Figure 2. Schematic description of how the experimental factors “direction” (A) and “coordination” (B) define the game condition. Panel (A) shows the virtual playfield and two examples of possible arrow trajectories (dark blue line) for each “direction” level. The yellow arrow highlights the starting arrow direction. Targets in dotted gray circles are inactive during the trial; the only active target is the one in full white circle. Examples on the same column show conditions where the relative position of arrow and target is the same, but the absolute target position (i.e., the “direction” level) is different. Panel (B) shows the relationship between body positions, arrow direction and perceived source position according to each “coordination” level. Head yaw, trunk yaw, and arrow direction are highlighted by, respectively, a dotted line and a dashed line. P.SOUND means perceived sound position. With forced coordination, immobilization of the trunk is demanded, and the arrow direction is given by the difference between head and trunk rotations.
The four above-mentioned archery-like, first-person perspective, goal-directed steering tasks are actually four conditions of one base task, derived by four different parameterizations. The base task consists of leading the arrow, whose initial trajectory is by-design 15° apart from the target, toward the target itself. The arrow flight direction depends on a combination of head and trunk rotations around the vertical axis, and the participants’ goal is to hit the target center.
The conditions are defined according to two factors: “direction” and “coordination” (Figure 2).
The factor “coordination” rules the combination of head and trunk movements leading the arrow direction in the virtual space. Its two levels are free and forced. In the free level, the experiment baseline, the arrow rotation mimics the head yaw uniquely and participants are told by the experimenter to move freely, only caring about hitting the target. In the forced condition, the test, the trunk is used as virtual environment’s reference frame. In this way, the arrow rotation mimics the difference between head and trunk yaws, and the relative target-to-trunk rotation is kept constant throughout the trial. This condition was designed to discourage trunk rotations implicitly. Moreover, participants were explicitly asked by the experimenter to voluntarily immobilize their trunk as much as they can. The comparison between these two levels, one without coordination demand and the other with active coordination demand, is the method used to assess the relationship between early visual impairment and head-trunk coordination.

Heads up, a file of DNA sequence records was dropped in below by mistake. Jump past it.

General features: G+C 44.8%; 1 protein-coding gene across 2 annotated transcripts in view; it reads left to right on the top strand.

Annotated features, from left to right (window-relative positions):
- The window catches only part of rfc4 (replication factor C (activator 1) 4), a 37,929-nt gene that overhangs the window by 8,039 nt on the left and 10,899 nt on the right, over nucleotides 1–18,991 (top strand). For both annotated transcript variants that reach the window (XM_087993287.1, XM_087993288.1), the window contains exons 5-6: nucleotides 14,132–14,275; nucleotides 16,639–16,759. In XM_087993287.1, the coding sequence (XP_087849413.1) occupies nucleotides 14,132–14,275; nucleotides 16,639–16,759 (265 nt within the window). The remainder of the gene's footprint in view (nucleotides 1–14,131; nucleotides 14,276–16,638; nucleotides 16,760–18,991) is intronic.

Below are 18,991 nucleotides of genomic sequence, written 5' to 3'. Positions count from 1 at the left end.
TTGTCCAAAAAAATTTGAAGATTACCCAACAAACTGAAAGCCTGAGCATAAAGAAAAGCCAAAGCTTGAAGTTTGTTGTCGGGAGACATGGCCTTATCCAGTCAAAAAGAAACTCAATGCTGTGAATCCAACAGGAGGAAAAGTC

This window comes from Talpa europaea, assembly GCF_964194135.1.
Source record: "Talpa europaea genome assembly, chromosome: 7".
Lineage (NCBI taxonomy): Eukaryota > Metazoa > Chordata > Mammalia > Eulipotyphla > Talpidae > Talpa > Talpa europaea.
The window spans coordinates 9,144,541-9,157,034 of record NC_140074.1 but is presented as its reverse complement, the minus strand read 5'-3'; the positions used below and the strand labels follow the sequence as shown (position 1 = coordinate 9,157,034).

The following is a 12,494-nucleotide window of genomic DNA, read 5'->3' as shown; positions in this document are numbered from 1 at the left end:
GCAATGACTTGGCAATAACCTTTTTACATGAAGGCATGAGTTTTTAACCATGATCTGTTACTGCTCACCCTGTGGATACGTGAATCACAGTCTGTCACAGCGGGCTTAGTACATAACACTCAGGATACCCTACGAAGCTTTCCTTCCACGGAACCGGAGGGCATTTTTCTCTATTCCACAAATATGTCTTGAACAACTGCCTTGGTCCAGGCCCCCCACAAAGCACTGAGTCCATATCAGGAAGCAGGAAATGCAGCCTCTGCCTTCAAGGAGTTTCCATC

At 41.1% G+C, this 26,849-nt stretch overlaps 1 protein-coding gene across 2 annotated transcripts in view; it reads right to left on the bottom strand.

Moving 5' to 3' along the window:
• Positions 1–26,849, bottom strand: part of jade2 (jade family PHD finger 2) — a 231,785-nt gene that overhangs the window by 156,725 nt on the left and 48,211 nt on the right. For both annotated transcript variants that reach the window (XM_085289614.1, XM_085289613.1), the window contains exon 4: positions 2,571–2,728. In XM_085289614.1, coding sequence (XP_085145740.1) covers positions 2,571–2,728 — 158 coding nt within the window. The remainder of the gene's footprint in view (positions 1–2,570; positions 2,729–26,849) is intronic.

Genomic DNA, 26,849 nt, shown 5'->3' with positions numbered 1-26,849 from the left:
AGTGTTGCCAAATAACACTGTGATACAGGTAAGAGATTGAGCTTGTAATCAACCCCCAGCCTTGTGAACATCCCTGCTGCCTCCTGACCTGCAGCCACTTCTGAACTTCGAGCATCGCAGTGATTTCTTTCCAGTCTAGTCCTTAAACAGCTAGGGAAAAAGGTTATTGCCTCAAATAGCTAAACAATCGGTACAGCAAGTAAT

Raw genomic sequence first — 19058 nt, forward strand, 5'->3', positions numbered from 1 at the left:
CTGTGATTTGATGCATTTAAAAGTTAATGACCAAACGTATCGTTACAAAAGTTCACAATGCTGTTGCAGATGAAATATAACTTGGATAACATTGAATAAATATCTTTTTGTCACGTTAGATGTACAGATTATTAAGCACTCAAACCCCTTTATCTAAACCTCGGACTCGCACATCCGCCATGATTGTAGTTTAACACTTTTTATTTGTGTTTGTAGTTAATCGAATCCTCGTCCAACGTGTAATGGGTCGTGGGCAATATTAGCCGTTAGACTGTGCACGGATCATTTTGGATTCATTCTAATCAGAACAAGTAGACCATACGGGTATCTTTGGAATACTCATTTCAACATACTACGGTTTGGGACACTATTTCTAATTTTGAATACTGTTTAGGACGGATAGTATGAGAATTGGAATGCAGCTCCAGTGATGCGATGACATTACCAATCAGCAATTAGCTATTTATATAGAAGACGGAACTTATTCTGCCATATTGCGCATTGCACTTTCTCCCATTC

The factor “direction” sets the relative initial position of the target concerning the arrow. Its two levels are central and lateral. In the central level, the target is aligned with the participant’s straight-ahead and the starting position of the arrow is 15° to the side, randomly alternated between rightward and leftward. In the lateral level, the target is positioned at 15° from the participant’s straight-ahead, randomly alternated between rightward and leftward, and the starting position of the arrow is 0° (the participant starts with head and trunk aligned to the straight-ahead direction). The distinction between central and lateral targets was implemented because previous research on auditory localization in the horizontal plane by head-pointing showed better spatial performance in frontal than in eccentric stimuli (Makous and Middlebrooks, 1990; Lewald et al., 2000; Occhigrossi et al., 2021). By doing so, we aimed at evaluating possible differences in motor behavior that could explain those findings.